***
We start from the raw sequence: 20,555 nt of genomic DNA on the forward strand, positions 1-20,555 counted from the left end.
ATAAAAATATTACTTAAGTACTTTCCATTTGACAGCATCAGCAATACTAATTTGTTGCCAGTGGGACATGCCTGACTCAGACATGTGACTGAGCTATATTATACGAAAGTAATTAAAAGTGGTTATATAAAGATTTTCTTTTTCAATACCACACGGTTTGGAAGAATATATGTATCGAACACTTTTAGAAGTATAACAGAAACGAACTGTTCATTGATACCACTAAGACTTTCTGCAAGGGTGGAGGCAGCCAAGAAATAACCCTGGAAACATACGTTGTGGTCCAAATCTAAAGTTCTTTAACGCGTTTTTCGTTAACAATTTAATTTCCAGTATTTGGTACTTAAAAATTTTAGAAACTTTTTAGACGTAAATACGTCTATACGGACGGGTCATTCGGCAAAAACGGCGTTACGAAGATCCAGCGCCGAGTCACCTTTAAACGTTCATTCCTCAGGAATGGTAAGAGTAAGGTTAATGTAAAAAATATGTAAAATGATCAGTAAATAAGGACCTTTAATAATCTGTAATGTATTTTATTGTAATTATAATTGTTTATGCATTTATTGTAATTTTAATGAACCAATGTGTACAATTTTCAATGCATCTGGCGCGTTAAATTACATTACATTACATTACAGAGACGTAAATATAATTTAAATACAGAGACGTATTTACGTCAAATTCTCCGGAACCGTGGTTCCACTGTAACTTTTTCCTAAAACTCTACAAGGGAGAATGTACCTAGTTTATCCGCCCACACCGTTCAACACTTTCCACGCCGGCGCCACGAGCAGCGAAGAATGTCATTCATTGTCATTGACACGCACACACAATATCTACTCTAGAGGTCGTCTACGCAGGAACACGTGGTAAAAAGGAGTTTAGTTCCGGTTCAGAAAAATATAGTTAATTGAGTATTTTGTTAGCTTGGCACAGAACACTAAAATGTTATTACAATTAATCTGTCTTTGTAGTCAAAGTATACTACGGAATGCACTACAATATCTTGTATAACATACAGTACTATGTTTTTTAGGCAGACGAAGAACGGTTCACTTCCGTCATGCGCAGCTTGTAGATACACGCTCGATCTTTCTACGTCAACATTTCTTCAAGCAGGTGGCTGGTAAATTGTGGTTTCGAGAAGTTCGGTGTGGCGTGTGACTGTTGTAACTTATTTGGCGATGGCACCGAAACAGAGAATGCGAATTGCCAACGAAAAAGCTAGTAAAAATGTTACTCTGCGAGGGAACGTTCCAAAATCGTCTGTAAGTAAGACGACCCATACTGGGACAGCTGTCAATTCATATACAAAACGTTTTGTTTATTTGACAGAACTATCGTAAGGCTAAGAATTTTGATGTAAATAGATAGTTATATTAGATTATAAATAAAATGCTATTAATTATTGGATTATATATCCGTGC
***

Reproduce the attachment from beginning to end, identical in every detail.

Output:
We start from the raw sequence: 20,555 nt of genomic DNA on the forward strand, positions 1-20,555 counted from the left end.
ATAAAAATATTACTTAAGTACTTTCCATTTGACAGCATCAGCAATACTAATTTGTTGCCAGTGGGACATGCCTGACTCAGACATGTGACTGAGCTATATTATACGAAAGTAATTAAAAGTGGTTATATAAAGATTTTCTTTTTCAATACCACACGGTTTGGAAGAATATATGTATCGAACACTTTTAGAAGTATAACAGAAACGAACTGTTCATTGATACCACTAAGACTTTCTGCAAGGGTGGAGGCAGCCAAGAAATAACCCTGGAAACATACGTTGTGGTCCAAATCTAAAGTTCTTTAACGCGTTTTTCGTTAACAATTTAATTTCCAGTATTTGGTACTTAAAAATTTTAGAAACTTTTTAGACGTAAATACGTCTATACGGACGGGTCATTCGGCAAAAACGGCGTTACGAAGATCCAGCGCCGAGTCACCTTTAAACGTTCATTCCTCAGGAATGGTAAGAGTAAGGTTAATGTAAAAAATATGTAAAATGATCAGTAAATAAGGACCTTTAATAATCTGTAATGTATTTTATTGTAATTATAATTGTTTATGCATTTATTGTAATTTTAATGAACCAATGTGTACAATTTTCAATGCATCTGGCGCGTTAAATTACATTACATTACATTACAGAGACGTAAATATAATTTAAATACAGAGACGTATTTACGTCAAATTCTCCGGAACCGTGGTTCCACTGTAACTTTTTCCTAAAACTCTACAAGGGAGAATGTACCTAGTTTATCCGCCCACACCGTTCAACACTTTCCACGCCGGCGCCACGAGCAGCGAAGAATGTCATTCATTGTCATTGACACGCACACACAATATCTACTCTAGAGGTCGTCTACGCAGGAACACGTGGTAAAAAGGAGTTTAGTTCCGGTTCAGAAAAATATAGTTAATTGAGTATTTTGTTAGCTTGGCACAGAACACTAAAATGTTATTACAATTAATCTGTCTTTGTAGTCAAAGTATACTACGGAATGCACTACAATATCTTGTATAACATACAGTACTATGTTTTTTAGGCAGACGAAGAACGGTTCACTTCCGTCATGCGCAGCTTGTAGATACACGCTCGATCTTTCTACGTCAACATTTCTTCAAGCAGGTGGCTGGTAAATTGTGGTTTCGAGAAGTTCGGTGTGGCGTGTGACTGTTGTAACTTATTTGGCGATGGCACCGAAACAGAGAATGCGAATTGCCAACGAAAAAGCTAGTAAAAATGTTACTCTGCGAGGGAACGTTCCAAAATCGTCTGTAAGTAAGACGACCCATACTGGGACAGCTGTCAATTCATATACAAAACGTTTTGTTTATTTGACAGAACTATCGTAAGGCTAAGAATTTTGATGTAAATAGATAGTTATATTAGATTATAAATAAAATGCTATTAATTATTGGATTATATATCCGTGC